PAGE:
OAuth 2.0 grant types

OAuth 2.0 specifies four grant types. We only discuss the Authorization Code Grant, as it is the most common and Airlock IAM supports it (besides others). We give a brief overview of this grant to illustrate its most common use case. Terms and definitions explains some OAuth 2.0 terms in more detail.

All supported OAuth 2.0 grant types and OIDC flows are listed in the overview table on OAuth 2.0 and OpenID Connect (OIDC) overview.

Overview of Authorization Code Grant

The Authorization Code Grant is usually used to delegate authorization from one web application to another.

The OAuth 2.0 RFC depicts the Authorization Code Grant as follows:

Authorization Code Grant

  1. Example:
  2. Goal: Use Facebook as an Authorization Server to authorize access to pictures to Pinterest (Client).

  3. The user (Resource Owner) navigates in her browser (User-Agent) to Pinterest (Client). Pinterest would like to display pictures contained in the user's Facebook account.
    This step is not part of the Authorization Code Grant.
  4. (A) Pinterest (client) opens a browser window for the user. The URL points to Facebook (Authorization Server), with a request saying that Pinterest (client_id) would like to access the user's pictures (scope). This request contains a redirect URL.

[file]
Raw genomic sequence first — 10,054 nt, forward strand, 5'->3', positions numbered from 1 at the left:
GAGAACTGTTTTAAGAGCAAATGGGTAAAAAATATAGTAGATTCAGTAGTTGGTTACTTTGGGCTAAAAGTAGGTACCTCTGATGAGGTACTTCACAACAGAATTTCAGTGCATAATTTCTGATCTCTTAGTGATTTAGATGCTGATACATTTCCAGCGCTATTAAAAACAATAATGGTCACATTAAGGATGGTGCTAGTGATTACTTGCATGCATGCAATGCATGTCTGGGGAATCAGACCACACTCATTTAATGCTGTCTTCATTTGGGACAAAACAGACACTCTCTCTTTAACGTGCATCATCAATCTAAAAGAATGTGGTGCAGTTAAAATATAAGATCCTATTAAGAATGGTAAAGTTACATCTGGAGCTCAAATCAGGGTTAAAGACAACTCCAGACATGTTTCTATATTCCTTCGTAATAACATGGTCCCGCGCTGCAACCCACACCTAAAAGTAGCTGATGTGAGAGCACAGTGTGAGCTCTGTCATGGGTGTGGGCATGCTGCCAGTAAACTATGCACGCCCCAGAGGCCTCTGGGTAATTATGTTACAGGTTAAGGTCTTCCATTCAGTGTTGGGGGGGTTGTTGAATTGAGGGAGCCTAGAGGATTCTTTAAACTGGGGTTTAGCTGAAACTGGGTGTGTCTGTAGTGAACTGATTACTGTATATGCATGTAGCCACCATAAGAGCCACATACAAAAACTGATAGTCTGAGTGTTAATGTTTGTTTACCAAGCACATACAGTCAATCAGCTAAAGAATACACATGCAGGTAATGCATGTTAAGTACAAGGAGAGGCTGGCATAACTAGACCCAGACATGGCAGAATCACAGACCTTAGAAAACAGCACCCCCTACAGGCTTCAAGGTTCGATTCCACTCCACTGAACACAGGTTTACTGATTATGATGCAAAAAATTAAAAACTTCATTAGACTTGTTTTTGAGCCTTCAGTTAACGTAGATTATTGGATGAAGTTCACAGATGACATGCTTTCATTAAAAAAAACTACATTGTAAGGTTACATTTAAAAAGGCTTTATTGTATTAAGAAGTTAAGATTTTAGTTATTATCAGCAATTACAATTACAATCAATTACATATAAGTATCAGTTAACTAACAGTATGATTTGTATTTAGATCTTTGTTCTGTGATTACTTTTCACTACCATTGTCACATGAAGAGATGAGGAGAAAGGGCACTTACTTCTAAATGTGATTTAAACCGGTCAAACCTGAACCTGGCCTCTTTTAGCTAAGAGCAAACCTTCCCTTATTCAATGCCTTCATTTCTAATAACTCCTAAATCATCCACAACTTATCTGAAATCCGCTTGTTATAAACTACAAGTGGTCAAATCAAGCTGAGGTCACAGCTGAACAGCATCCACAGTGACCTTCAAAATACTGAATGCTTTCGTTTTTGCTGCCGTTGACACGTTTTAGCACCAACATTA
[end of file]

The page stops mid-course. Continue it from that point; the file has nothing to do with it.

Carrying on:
5. (B) The user authenticates with Facebook and is asked if she would like to grant Pinterest access to her pictures (consent). We assume the user grants access.
  6. (C) Facebook instructs the browser to redirect to the client (this is the redirect URL from step 2). This redirect also contains the Authorization Code. The browser window is now closed and control is back with the client (Pinterest)
  7. (D) Pinterest makes an authenticated REST call (client authentication) to Facebook (authorization server) to exchange the Authorization Code for an Access Token (E).
  8. Finally, Pinterest uses the Access Token to access the user's Facebook pictures.